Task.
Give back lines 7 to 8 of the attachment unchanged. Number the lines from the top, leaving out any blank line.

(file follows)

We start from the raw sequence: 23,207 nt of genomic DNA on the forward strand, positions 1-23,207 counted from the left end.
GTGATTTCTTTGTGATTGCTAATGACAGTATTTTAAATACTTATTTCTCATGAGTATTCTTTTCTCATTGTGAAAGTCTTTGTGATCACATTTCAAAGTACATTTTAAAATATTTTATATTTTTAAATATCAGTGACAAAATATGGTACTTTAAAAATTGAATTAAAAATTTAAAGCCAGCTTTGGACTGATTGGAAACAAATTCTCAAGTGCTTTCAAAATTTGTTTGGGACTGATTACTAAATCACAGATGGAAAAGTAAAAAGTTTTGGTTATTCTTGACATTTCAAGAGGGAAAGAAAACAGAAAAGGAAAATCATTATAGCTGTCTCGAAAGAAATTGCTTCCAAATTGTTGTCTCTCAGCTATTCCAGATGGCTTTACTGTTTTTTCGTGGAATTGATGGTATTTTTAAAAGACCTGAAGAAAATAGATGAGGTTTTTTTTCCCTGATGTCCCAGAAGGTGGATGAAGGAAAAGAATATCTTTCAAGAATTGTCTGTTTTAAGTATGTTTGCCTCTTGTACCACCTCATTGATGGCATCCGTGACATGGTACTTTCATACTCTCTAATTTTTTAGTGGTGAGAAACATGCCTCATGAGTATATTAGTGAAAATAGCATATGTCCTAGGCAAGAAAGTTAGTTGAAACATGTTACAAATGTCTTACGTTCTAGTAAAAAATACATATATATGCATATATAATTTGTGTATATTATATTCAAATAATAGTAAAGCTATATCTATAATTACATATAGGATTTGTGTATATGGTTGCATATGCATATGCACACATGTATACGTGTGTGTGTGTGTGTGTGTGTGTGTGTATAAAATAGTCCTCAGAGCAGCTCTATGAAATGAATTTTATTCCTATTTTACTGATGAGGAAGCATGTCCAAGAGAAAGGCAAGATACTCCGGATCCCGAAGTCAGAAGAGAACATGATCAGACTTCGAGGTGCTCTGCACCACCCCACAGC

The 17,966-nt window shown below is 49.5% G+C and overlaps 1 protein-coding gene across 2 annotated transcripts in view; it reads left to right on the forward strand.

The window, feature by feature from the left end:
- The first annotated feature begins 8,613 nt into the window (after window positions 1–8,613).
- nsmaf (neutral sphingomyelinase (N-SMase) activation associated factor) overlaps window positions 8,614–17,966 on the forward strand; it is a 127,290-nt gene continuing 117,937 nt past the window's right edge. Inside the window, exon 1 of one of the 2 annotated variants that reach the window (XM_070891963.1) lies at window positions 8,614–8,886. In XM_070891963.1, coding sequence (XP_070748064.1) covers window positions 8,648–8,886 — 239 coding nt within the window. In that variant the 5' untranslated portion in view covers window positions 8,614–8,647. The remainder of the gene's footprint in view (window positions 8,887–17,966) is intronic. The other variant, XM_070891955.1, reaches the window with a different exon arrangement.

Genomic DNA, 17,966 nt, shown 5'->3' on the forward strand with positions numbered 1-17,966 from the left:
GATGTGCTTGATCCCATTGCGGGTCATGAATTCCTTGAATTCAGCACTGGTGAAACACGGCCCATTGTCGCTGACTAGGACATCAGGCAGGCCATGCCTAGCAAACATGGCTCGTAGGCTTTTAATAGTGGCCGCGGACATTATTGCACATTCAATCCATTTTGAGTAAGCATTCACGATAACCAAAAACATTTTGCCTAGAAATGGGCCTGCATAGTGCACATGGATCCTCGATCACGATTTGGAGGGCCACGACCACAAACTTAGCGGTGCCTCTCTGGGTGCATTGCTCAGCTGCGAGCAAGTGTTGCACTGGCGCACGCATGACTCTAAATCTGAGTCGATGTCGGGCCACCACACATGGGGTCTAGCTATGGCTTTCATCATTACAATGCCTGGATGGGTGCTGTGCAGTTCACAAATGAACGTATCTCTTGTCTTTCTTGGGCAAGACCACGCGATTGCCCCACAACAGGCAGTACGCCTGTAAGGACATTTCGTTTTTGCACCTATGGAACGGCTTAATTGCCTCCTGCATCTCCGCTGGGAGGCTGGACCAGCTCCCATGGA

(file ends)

Genomic DNA, 17,966 nt, shown 5'->3' on the forward strand with positions numbered 1-17,966 from the left:
GATGTGCTTGATCCCATTGCGGGTCATGAATTCCTTGAATTCAGCACTGGTGAAACACGGCCCATTGTCGCTGACTAGGACATCAGGCAGGCCATGCCTAGCAAACATGGCTCGTAGGCTTTTAATAGTGGCCGCGGACATTATTGCACATTCAATCCATTTTGAGTAAGCATTCACGATAACCAAAAACATTTTGCCTAGAAATGGGCCTGCATAGTGCACATGGATCCTCGATCACGATTTGGAGGGCCACGACCACAAACTTAGCGGTGCCTCTCTGGGTGCATTGCTCAGCTGCGAGCAAGTGTTGCACTGGCGCACGCATGACTCTAAATCTGAGTCGATGTCGGGCCACCACACATGGGGTCTAGCTATGGCTTTCATCATTACAATGCCTGGATGGGTGCTGTGCAGTTCACAAATGAACGTATCTCTTGTCTTTCTTGGGCAAGACCACGCGATTGCCCCACAACAGGCAGTACGCCTGTAAGGACATTTCGTTTTTGCACCTATGGAACGGCTTAATTGCCTCCTGCATCTCCGCTGGGAGGCTGGACCAGCTCCCATGGA